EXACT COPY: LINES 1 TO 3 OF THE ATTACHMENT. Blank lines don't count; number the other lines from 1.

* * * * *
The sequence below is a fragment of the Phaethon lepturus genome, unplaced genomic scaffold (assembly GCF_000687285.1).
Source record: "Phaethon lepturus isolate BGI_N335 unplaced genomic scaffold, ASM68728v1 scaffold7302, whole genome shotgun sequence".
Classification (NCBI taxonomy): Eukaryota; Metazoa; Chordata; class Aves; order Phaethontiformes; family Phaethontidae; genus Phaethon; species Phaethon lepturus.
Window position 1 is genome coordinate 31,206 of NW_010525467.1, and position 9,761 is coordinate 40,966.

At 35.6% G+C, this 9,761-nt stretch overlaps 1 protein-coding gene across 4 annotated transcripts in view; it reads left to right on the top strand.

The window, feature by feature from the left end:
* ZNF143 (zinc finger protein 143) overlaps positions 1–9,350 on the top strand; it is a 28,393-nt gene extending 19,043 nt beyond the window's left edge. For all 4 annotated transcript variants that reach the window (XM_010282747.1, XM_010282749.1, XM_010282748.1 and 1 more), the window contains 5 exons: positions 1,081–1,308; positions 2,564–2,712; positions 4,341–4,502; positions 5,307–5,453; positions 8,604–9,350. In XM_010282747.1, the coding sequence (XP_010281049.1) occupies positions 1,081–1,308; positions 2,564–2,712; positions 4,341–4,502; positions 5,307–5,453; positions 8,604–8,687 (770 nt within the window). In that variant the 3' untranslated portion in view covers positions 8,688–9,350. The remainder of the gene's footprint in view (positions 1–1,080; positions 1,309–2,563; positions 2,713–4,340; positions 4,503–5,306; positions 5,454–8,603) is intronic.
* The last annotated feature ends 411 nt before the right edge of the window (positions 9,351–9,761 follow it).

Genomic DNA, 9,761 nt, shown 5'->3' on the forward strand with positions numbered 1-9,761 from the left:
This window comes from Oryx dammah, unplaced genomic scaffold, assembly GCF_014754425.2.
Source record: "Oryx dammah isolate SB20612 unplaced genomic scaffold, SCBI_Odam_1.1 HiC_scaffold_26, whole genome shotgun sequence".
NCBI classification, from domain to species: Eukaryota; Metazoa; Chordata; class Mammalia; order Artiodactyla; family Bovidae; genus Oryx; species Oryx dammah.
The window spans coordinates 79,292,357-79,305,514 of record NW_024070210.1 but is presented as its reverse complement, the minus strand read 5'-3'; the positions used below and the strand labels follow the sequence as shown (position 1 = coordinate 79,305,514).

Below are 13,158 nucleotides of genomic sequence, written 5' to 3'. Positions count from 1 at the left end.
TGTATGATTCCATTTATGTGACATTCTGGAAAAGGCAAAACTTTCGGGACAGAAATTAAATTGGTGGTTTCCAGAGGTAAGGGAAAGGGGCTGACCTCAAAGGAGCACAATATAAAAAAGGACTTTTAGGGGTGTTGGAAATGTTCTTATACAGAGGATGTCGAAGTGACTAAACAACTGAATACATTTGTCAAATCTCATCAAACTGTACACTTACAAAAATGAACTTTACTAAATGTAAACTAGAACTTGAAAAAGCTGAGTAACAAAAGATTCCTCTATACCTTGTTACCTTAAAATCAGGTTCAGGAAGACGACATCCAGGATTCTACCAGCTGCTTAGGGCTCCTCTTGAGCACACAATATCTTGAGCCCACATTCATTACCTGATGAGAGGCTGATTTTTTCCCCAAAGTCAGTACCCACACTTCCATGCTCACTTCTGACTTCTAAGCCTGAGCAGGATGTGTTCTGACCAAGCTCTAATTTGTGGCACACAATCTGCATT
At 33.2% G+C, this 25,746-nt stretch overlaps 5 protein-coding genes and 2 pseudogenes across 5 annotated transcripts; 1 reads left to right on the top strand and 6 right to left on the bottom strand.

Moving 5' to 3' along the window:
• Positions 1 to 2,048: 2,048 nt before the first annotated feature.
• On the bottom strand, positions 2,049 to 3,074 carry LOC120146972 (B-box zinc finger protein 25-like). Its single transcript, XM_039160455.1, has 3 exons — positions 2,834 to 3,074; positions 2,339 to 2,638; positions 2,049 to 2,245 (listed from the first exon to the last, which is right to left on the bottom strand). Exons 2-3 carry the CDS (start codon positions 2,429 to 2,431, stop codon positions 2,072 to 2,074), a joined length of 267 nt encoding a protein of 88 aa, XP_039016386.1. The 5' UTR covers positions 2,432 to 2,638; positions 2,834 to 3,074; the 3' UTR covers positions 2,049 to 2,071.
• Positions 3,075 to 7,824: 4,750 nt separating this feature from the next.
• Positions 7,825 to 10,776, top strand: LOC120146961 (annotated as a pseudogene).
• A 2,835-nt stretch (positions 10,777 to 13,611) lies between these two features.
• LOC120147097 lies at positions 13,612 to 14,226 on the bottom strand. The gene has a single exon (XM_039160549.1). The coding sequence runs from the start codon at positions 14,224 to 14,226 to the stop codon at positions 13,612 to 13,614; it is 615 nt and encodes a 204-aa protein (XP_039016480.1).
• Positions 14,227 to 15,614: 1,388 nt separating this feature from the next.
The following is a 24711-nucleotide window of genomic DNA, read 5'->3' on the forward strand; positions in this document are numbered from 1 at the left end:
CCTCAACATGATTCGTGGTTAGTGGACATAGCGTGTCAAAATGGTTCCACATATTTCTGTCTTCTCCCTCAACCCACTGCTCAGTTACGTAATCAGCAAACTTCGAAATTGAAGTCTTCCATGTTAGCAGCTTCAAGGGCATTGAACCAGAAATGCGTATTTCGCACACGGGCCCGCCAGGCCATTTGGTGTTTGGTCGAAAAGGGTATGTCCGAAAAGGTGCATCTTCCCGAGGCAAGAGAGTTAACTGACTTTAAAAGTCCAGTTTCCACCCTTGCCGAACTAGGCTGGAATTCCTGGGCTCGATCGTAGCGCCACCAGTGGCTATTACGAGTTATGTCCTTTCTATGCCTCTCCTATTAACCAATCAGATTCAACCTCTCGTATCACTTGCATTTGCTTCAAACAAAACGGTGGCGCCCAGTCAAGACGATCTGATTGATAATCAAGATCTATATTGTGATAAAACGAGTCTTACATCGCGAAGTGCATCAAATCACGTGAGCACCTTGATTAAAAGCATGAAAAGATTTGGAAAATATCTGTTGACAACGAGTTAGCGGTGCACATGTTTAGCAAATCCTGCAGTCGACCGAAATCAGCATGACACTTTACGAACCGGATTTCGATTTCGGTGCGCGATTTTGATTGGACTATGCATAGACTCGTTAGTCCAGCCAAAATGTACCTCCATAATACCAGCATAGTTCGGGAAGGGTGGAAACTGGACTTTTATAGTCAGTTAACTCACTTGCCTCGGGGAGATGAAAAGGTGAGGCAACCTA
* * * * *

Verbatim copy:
The sequence below is a fragment of the Phaethon lepturus genome, unplaced genomic scaffold (assembly GCF_000687285.1).
Source record: "Phaethon lepturus isolate BGI_N335 unplaced genomic scaffold, ASM68728v1 scaffold7302, whole genome shotgun sequence".
Classification (NCBI taxonomy): Eukaryota; Metazoa; Chordata; class Aves; order Phaethontiformes; family Phaethontidae; genus Phaethon; species Phaethon lepturus.